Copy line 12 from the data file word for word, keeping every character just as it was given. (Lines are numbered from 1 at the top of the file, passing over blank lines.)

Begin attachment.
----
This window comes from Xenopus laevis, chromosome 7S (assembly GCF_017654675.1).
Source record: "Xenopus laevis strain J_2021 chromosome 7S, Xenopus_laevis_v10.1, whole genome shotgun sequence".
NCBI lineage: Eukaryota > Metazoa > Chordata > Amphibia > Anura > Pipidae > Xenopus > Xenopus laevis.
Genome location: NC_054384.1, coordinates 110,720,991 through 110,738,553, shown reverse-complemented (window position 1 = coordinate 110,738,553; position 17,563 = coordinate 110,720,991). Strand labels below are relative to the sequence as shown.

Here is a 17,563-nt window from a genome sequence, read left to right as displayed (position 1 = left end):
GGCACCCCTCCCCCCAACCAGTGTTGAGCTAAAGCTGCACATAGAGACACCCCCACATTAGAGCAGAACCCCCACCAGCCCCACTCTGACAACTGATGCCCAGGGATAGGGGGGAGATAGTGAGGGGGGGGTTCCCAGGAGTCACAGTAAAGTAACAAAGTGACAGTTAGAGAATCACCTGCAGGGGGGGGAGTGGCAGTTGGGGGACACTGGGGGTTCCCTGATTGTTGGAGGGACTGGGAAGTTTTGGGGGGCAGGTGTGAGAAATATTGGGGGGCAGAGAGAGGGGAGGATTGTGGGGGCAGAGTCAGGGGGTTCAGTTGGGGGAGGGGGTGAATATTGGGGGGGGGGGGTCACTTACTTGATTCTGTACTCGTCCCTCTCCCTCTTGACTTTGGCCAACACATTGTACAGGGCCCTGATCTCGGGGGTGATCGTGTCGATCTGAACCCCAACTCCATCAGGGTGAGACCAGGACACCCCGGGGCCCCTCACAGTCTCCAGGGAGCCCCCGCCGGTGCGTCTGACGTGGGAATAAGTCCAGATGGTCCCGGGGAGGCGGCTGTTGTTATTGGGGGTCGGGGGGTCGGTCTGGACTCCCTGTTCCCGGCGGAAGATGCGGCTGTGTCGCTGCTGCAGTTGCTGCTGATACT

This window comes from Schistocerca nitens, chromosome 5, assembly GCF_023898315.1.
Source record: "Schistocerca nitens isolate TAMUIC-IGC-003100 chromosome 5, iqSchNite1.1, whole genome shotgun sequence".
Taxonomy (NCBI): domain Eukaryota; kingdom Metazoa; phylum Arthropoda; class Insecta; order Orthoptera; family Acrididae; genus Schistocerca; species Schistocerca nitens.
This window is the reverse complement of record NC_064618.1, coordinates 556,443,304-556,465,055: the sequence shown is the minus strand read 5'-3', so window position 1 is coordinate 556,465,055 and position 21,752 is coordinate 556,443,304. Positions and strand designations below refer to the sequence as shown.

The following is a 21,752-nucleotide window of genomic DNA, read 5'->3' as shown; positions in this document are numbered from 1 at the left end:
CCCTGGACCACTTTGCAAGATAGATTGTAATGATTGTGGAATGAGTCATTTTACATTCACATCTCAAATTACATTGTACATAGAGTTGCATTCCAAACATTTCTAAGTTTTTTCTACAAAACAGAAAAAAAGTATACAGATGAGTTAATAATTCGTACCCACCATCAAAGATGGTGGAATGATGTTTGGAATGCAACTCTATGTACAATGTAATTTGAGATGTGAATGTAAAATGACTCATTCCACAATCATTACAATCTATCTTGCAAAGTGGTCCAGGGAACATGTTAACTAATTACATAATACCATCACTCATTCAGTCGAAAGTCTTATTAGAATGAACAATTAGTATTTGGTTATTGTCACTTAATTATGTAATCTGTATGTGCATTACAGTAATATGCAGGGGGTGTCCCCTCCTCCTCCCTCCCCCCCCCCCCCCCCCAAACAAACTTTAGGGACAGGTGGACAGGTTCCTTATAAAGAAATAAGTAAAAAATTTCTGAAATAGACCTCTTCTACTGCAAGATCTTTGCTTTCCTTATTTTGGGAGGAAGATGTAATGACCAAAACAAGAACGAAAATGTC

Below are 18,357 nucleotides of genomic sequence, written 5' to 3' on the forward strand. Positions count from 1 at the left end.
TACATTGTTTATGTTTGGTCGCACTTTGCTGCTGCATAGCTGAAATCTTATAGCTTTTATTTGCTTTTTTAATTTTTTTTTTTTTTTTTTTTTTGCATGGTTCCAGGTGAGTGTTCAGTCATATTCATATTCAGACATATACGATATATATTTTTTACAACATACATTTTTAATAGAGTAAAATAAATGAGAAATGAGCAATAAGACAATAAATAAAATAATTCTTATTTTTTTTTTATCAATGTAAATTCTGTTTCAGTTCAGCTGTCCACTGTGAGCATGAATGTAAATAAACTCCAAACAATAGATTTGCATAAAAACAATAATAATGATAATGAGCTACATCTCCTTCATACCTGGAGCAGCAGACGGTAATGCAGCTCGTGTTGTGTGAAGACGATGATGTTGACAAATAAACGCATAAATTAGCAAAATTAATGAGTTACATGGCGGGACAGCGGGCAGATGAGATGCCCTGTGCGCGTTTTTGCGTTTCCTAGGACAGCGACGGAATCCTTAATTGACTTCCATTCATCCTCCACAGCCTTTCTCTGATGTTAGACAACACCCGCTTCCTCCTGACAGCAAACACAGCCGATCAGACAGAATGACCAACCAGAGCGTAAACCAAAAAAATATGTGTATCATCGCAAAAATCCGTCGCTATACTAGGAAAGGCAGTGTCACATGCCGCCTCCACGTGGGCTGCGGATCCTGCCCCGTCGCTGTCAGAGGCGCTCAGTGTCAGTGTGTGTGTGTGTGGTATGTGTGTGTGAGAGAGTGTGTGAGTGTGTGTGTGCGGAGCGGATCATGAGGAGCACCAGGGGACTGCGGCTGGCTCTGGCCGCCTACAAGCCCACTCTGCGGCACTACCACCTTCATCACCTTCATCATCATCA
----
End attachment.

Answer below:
CCCTGGACCACTTTGCAAGATAGATTGTAATGATTGTGGAATGAGTCATTTTACATTCACATCTCAAATTACATTGTACATAGAGTTGCATTCCAAACATTTCTAAGTTTTTTCTACAAAACAGAAAAAAAGTATACAGATGAGTTAATAATTCGTACCCACCATCAAAGATGGTGGAATGATGTTTGGAATGCAACTCTATGTACAATGTAATTTGAGATGTGAATGTAAAATGACTCATTCCACAATCATTACAATCTATCTTGCAAAGTGGTCCAGGGAACATGTTAACTAATTACATAATACCATCACTCATTCAGTCGAAAGTCTTATTAGAATGAACAATTAGTATTTGGTTATTGTCACTTAATTATGTAATCTGTATGTGCATTACAGTAATATGCAGGGGGTGTCCCCTCCTCCTCCCTCCCCCCCCCCCCCCCCCAAACAAACTTTAGGGACAGGTGGACAGGTTCCTTATAAAGAAATAAGTAAAAAATTTCTGAAATAGACCTCTTCTACTGCAAGATCTTTGCTTTCCTTATTTTGGGAGGAAGATGTAATGACCAAAACAAGAACGAAAATGTC